Today, the word “lobotomy” is rarely mentioned. If it is, it’s usually the butt of a joke. But in the 20th century, a lobotomy became a legitimate alternative treatment for serious mental illness, such as schizophrenia and severe depression. Physicians even used it to treat chronic or severe pain and backaches. There’s a surprising history of the lobotomy for its use in mental health.
Lobotomy (from the Greek lobos, meaning lobes of the brain, and tomos, meaning cut) is a psychosurgical procedure in which the connections the prefrontal cortex and underlying structures are severed, or the frontal cortical tissue is destroyed, the theory being that this leads to the uncoupling of the brain’s emotional centers and the seat of intellect (in the subcortical structures and the frontal cortex, respectively).
The lobotomy was first performed on humans in the 1890s. About half a century later, it was being touted by some as a miracle cure for mental illness, and its use became widespread; during its heyday in the 1940s and ’50s, the lobotomy was performed on some 40,000 patients in the United States, and on around 10,000 in Western Europe. The procedure became popular because there was no alternative, and because it was seen to alleviate several social crises: overcrowding in psychiatric institutions, and the increasing cost of caring for mentally ill patients.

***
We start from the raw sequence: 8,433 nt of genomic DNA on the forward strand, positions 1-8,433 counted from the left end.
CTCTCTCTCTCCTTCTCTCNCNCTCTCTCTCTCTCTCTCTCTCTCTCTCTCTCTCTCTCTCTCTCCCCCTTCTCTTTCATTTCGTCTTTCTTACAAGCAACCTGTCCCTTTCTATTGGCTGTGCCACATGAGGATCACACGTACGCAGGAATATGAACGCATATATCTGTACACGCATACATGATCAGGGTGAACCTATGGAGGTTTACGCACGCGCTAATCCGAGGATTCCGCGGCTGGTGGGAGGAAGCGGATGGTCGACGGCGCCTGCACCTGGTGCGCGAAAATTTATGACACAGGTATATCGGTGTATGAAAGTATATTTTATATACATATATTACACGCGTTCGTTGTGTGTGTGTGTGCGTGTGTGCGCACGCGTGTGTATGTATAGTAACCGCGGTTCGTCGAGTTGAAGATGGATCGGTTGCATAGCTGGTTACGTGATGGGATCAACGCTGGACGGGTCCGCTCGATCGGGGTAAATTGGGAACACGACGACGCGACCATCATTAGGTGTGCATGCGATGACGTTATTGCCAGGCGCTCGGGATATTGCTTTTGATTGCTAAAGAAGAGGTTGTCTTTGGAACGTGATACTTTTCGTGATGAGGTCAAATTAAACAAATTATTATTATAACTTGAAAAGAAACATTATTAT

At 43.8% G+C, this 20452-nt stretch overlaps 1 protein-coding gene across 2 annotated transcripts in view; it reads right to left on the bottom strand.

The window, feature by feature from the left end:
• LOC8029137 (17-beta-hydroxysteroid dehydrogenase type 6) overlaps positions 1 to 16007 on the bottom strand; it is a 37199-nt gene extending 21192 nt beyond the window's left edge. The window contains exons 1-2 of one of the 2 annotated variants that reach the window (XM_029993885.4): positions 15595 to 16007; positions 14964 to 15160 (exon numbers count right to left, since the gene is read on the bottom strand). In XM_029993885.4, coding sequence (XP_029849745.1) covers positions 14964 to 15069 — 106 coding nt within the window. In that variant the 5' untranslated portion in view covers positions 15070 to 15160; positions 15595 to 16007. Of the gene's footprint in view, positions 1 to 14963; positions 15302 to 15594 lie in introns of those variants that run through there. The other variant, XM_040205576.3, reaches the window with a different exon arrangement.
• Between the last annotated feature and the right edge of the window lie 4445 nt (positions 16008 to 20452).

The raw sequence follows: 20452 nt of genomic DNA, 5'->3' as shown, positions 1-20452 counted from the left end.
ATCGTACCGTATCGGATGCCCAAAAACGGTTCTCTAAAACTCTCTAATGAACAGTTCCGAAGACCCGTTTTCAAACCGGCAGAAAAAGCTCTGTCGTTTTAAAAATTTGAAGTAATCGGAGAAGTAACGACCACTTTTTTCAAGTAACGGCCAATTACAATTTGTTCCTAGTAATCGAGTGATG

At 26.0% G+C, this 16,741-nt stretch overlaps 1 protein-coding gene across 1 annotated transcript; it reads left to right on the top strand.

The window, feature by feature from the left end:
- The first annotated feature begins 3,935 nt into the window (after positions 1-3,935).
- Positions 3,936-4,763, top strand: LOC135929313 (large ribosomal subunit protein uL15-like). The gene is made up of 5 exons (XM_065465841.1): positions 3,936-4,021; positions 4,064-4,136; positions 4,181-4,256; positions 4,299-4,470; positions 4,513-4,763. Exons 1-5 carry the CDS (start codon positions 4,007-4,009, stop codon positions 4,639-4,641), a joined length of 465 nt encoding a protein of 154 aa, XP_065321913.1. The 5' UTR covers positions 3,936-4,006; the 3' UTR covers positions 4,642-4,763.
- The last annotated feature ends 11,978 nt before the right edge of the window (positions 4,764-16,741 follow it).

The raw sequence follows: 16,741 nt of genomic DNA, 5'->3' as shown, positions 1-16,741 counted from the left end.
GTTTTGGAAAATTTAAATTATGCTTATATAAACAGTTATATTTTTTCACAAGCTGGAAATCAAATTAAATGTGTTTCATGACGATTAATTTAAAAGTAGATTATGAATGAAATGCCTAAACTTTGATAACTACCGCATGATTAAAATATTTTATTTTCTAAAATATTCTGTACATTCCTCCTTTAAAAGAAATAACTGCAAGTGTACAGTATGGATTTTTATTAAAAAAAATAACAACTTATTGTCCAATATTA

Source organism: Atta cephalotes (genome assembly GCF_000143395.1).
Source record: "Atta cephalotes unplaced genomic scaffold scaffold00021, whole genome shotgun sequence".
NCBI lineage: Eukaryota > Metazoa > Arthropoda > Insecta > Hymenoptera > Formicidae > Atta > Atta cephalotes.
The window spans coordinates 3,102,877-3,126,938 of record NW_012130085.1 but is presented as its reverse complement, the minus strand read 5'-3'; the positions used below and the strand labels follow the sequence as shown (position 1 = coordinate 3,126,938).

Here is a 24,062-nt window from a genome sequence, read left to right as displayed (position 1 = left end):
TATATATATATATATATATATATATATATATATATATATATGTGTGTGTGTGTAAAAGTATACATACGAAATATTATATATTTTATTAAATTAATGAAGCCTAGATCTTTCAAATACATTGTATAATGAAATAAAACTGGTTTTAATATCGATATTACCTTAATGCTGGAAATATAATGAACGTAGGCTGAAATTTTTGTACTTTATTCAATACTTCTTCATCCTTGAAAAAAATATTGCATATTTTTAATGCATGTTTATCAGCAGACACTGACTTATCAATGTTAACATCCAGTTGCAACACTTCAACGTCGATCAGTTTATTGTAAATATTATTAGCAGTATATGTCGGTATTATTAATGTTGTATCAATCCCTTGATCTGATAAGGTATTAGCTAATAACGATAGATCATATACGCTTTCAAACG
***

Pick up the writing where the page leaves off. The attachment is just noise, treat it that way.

An excellent account of the effects of lobotomy, and of the ethical implications of the use of the procedure, can be found in Ken Kesey’s book One Flew Over the Cuckoo’s Nest. (This was made into a film in 1975, by Milos Forman, who received the Academy Award for Best Director. Jack Nicholson won the award for Best Actor in a Lead Role.)
The use of lobotomies began to decline in the mid- to late-1950s, for several reasons. Firstly, although there had always been critics of the technique, opposition to its use became very fierce. Secondly, and most importantly, phenothiazine-based neuroleptic (anti-psychotic) drugs, such as chlorpromazine, became widely available. These had much the same effect as psychosurgery gone wrong; thus, the surgical method was quickly superseded by the chemical lobotomy.